My current focus is on trying to decouple the core of the engine from SDL and OpenGL. I’d like to get it running on WASM and/or Vulkan someday, and this seems like a good first step towards that!

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Playing around with constant-length iterators, trying to replicate the Iterator/FromIterator/IntoIterator trio into variants whose lengths are known at compile time and which, most importantly, can be collected into arrays. Writing down plenty of TODOs and FIXMEs as I move around.

Hopefully that can serve as a nice design input for the const generics prototype on nightly, given that “making arrays great again at last” is one key reason for their existence.

But honestly, I’m a bit surprised that most of the issues which I encounter actually lie within the trait system, not handling of const generics per se, although those certainly have their share of silliness.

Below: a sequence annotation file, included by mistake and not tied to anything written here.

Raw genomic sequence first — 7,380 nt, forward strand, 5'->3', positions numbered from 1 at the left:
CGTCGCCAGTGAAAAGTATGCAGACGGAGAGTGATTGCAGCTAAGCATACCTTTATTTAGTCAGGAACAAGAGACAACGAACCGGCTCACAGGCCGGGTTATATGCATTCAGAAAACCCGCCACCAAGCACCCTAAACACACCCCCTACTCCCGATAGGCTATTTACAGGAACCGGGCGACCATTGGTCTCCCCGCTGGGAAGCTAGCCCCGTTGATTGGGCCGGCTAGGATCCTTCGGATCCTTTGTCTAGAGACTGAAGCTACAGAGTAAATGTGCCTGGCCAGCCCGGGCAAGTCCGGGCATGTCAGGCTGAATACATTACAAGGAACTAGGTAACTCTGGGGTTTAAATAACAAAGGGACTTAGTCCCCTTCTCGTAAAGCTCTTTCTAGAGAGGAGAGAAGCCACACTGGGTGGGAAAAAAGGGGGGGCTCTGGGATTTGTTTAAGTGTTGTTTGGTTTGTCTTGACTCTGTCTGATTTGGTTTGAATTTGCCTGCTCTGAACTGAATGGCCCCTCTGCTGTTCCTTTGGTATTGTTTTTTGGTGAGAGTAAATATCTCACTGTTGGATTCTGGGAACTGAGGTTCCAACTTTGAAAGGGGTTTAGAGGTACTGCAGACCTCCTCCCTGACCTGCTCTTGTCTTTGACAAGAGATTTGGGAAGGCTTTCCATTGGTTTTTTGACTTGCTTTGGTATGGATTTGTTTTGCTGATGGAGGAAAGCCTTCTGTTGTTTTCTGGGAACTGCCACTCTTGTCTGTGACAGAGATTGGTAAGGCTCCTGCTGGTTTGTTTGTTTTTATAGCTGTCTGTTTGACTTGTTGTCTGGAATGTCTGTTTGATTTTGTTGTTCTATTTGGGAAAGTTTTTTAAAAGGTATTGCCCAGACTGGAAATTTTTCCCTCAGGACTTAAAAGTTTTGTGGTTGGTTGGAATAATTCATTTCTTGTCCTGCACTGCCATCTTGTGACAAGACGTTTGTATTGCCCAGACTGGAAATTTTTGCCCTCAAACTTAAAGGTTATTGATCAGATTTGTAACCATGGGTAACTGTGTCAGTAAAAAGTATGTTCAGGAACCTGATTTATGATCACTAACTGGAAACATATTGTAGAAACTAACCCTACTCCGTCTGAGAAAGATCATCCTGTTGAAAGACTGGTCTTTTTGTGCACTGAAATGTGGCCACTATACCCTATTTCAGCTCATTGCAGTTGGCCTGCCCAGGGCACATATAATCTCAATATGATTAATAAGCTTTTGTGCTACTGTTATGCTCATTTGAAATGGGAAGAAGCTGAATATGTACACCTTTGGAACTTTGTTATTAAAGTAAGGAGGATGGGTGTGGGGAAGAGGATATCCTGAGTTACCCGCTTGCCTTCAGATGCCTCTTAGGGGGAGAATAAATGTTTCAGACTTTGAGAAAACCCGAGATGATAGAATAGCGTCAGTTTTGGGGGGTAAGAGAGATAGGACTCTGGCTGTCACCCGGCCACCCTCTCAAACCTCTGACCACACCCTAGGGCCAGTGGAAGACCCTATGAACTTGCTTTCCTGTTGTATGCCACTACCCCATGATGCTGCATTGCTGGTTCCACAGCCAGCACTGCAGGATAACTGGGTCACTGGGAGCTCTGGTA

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I worked on a couple of Blender scenes, which can be rendered directly now:

See release notes for more details …

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I’ve started coding for a new project called Arsenal. It’s going to be a Blender integrated game engine built on Amethyst ( see this forum topic ). So far I’ve gotten a very basic glTF exporter for Blender written in Rust that can export meshes 22 times faster than the official Khronos group glTF Blender plugin.

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Just released 1.1.0 of #Rustlang schema_registry_converter https://crates.io/crates/schema_registry_converter but If I want to keep up with #Java I have some additional work for secure access to the confluent schema registry.